Corporate Pensions Point Toward Octobers Pessimism
November 5, 2012
Funding rises experienced in September were virtually erased last month for the coterie of corporate pensions currently being tracked by global human resource consulting firm Mercer.
According to new data, the Marsh & McLennan subsidiary said Monday that retirement plans for companies within the S&P 1500 reported an aggregate funded ratio of 72% and more than $619 billion in deficits as of Oct. 31.
These figures trail favorable numbers recorded when September closed. Mercer said Oct. 2 that pensions were situated at about a 73% aggregate funded ratio, where the aggregate deficit dropped to $593 billion thanks to a three percentage point increase in U.S. and international equity and flat discount rates.
However, on Nov.5, the firm listed that “the combination of equity markets dropping approximately 2% during October and discount rates falling about six basis points” proved to increase deficits for the pension group.
Collectively, the funds maintained about $1.57 trillion in assets versus about $2.19 trillion in aggregate liabilities, Mercer listed.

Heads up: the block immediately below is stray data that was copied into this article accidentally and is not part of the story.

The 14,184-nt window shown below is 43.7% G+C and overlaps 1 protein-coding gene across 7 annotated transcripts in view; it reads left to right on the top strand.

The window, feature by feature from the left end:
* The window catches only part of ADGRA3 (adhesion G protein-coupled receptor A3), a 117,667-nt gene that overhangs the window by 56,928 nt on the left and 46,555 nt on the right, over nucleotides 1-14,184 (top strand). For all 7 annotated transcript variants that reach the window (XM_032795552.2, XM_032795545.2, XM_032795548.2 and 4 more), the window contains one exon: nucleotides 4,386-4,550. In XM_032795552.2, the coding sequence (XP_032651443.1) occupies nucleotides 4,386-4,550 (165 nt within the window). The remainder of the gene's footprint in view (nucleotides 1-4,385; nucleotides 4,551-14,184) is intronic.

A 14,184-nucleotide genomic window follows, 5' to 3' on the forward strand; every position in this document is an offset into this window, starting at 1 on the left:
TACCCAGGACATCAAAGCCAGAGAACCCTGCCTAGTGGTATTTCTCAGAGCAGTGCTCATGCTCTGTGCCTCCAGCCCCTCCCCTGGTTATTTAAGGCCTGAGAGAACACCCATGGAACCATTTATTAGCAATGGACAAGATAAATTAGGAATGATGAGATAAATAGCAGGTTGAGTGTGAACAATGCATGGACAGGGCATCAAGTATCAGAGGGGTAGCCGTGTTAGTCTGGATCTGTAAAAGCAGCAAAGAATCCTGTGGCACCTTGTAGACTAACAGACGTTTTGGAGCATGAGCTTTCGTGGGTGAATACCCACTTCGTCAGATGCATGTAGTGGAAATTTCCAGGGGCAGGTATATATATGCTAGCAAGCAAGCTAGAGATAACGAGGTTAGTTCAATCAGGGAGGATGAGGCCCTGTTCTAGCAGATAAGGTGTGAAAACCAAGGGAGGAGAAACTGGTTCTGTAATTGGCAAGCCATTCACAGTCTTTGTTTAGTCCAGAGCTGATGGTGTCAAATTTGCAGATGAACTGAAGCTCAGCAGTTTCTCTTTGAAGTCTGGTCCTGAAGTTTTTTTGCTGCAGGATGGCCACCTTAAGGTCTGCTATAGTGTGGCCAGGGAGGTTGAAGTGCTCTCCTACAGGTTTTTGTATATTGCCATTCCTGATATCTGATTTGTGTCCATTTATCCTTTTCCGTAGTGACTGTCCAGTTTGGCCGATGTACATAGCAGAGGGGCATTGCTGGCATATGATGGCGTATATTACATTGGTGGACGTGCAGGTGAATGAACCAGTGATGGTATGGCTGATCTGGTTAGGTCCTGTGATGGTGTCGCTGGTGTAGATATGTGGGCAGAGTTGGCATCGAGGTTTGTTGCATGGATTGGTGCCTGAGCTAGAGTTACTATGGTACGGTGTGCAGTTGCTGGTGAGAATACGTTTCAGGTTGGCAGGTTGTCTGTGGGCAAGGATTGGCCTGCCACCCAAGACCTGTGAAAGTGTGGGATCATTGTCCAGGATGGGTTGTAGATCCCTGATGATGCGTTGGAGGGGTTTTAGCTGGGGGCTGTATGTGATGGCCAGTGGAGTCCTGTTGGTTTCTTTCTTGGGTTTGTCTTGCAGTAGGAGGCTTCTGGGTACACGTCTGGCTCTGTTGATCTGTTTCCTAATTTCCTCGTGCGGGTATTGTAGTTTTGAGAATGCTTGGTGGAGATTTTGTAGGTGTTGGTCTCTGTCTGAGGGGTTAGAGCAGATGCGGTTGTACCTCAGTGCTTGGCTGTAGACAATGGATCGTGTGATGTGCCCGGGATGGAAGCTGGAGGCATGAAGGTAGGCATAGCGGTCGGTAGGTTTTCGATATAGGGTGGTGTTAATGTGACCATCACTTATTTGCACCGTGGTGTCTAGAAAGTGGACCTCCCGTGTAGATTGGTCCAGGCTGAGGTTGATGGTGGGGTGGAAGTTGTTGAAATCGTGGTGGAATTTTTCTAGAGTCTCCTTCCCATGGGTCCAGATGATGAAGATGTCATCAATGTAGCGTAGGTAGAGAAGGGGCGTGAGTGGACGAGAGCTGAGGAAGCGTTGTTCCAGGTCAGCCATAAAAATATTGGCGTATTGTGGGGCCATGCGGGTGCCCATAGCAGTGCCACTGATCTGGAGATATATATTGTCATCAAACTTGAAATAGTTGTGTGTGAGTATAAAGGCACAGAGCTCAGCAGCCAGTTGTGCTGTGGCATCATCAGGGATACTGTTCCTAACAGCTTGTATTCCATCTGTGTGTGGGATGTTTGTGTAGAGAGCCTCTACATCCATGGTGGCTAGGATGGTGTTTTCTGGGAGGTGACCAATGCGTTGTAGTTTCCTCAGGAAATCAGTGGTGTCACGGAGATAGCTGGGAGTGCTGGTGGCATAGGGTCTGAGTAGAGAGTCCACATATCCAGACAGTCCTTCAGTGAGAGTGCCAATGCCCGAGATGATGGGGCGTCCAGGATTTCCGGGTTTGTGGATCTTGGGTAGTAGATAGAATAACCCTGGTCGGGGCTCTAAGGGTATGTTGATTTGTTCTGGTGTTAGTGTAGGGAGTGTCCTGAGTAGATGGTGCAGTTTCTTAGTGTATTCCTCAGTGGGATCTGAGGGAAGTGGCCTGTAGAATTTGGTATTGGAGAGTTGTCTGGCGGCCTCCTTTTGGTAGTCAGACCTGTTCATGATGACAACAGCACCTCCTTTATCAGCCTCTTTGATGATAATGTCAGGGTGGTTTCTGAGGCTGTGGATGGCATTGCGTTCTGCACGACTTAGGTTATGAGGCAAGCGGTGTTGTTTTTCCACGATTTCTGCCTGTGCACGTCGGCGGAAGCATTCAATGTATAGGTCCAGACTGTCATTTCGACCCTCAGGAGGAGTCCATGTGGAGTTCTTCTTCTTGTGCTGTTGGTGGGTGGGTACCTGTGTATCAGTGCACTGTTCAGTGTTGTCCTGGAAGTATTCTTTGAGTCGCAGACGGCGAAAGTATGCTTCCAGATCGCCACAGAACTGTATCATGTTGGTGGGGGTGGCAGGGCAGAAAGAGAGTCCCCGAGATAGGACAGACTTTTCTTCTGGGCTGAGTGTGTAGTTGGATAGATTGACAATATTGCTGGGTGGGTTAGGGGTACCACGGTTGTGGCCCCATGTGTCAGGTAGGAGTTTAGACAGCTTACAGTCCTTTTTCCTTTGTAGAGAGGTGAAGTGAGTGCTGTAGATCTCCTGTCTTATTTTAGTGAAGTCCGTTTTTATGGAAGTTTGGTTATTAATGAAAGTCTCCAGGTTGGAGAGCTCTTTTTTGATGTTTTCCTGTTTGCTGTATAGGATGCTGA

“Interest rates remain stubbornly low, with little prospects for a significant increase before year end” Richard McEvoy, leader of Mercer’s Financial Strategy Group, said today. “It is now likely that many plan sponsors will be facing significant pension deficits at the end of this calendar year.”
Previously, better times were seen in August when deficit reductions were seen as a result of the two percentage point in the nation’s equity sector as well as with the 12-14 basis point bump up in discount rates. The pool reported the same as aggregate funded ratio posted at the close of October.
Jonathan Barry, a partner in Mercer’s retirement risk and finance consulting group, admitted the monthly period’s good news was not the final answer.
“…The overall deficit is still troubling,” Barry commented. “If these deficits persist through year end, plan sponsors will be looking at higher year end balance sheet deficits, cash contributions and P&L expense for 2013.”
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